Let’s take the same list of people and an array of names that tells if the person loves to drink coffee.

const coffeeLovers = [‘John Doe’, ‘Liam Smith’, ‘Jessy Pinkman’];

The imperative way will be like:

const addCoffeeLoverValue = (collection) => {  const results = [];   for (let i = 0; i < collection.length; i++) {    const person = collection[i];
    if (coffeeLovers.includes( {      person.coffeeLover = true;    } else {      person.coffeeLover = false;    }     results.push(person);  }   return results;};

We could use .map() to make this more declarative.

const incrementAge = (collection) => {  return => {    person.coffeeLover = coffeeLovers.includes(;     return person;  });};

Again, .map() is a high-order function. It allows a function to be passed as an argument.


I bet you will like this function when you know when and how to use it.
The cool thing about .reduce() is that most of the functions above can be made with it.

Let’s take a simple example first. We want to sum up all the people’s ages. Again, we’ll look how this can be done using the imperative approach. It’s basically looping through the collection and increment a variable with the age.

const sumAge = (collection) => {  let num = 0;   collection.forEach((person) => {    num += person.age;  });   return num;}

And the declarative approach using .reduce().

const sumAge = (collection) => collection.reduce((sum, person) => { return sum + person.age;}, 0);

We can even use .reduce() to create our own implementation of .map() and .filter() .

const map = (collection, fn) => {  return collection.reduce((acc, item) => {    return acc.concat(fn(item));  }, []);}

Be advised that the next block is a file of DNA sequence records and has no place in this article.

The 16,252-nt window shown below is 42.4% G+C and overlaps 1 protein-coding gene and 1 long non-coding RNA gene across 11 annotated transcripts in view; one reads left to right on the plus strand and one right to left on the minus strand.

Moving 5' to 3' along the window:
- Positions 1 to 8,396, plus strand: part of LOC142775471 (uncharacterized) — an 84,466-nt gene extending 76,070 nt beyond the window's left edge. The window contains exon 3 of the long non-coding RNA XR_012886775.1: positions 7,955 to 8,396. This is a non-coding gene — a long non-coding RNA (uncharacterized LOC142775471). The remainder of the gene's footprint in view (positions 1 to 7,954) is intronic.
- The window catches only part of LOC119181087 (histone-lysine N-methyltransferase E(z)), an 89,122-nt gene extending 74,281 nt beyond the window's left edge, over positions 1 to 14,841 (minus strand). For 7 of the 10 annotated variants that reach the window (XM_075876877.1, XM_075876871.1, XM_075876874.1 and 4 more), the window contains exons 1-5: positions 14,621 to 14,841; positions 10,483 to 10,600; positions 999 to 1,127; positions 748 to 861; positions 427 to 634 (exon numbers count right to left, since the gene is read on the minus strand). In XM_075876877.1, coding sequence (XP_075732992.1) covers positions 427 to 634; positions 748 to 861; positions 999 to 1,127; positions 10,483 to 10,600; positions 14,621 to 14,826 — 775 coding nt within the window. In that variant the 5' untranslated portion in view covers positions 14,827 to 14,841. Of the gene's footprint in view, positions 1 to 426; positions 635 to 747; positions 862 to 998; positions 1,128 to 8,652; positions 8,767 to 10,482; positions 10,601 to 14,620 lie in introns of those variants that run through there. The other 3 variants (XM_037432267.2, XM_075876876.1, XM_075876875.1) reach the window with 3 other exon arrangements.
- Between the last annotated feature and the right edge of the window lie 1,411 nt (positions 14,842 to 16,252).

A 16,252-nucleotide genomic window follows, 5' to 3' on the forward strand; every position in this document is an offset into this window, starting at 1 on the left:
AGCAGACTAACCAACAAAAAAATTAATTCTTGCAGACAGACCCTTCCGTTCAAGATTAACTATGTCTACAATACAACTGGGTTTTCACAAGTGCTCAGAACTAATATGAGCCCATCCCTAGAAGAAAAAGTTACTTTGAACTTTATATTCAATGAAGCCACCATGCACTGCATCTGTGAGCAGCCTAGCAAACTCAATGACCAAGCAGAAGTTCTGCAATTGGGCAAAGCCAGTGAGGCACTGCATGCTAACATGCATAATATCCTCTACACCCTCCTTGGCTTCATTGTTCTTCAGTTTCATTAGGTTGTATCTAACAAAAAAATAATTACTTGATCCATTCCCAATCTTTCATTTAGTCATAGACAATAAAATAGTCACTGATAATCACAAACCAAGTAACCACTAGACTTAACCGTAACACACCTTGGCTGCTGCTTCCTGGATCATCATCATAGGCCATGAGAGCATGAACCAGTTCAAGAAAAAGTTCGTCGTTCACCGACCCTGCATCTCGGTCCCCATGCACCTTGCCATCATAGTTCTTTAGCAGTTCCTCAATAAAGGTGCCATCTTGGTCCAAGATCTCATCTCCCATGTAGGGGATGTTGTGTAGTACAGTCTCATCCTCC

const filter = (collection, fn) => {  return collection.reduce((acc, item) => {    if (fn(item)) {      return acc.concat(item);    }     return acc;  }, []);}

This might be hard to understand at first. But what .reduce() basically does is start with a collection and a variable with an initial value. You then iterate over the collection and append (or add) the values to the variable.

Combining map, filter and reduce

Great, that these functions exist. But the good part is that they exist on the Array prototype in JavaScript. This means these functions can be used together! This makes it easy to create reusable functions and reduce the amount of code that is required to write certain functionality.

So we talked about using .filter() to filter out the people that are equal or below the age of 18. .map() to add the coffeeLover property, and .reduce() to finally create a sum of the age of everyone combined.
Lets write some code that actually combines these three steps.

const people = [ { name: ‘John Doe’, age: 16 }, { name: ‘Thomas Calls’, age: 19 }, { name: ‘Liam Smith’, age: 20 }, { name: ‘Jessy Pinkman’, age: 18 },];
const coffeeLovers = [‘John Doe’, ‘Liam Smith’, ‘Jessy Pinkman’];
const ageAbove18 = (person) => person.age >= 18;const addCoffeeLoverProperty = (person) => { person.coffeeLover = coffeeLovers.includes(;  return person;}
const ageReducer = (sum, person) => { return sum + person.age;}, 0);
const coffeeLoversAbove18 = people .filter(ageAbove18) .map(addCoffeeLoverProperty);
const totalAgeOfCoffeeLoversAbove18 = coffeeLoversAbove18 .reduce(ageReducer);
const totalAge = people .reduce(ageReducer);

If you do it the imperative way, you will end up writing a lot of repeating code.

The mindset of creating functions with .map() ,.reduce() and .filter() will improve the quality of the code you’ll write. But it also adds a lot of readability. You don’t have to think about what’s going on inside a function. It’s easy to understand.

Thanks for reading! :)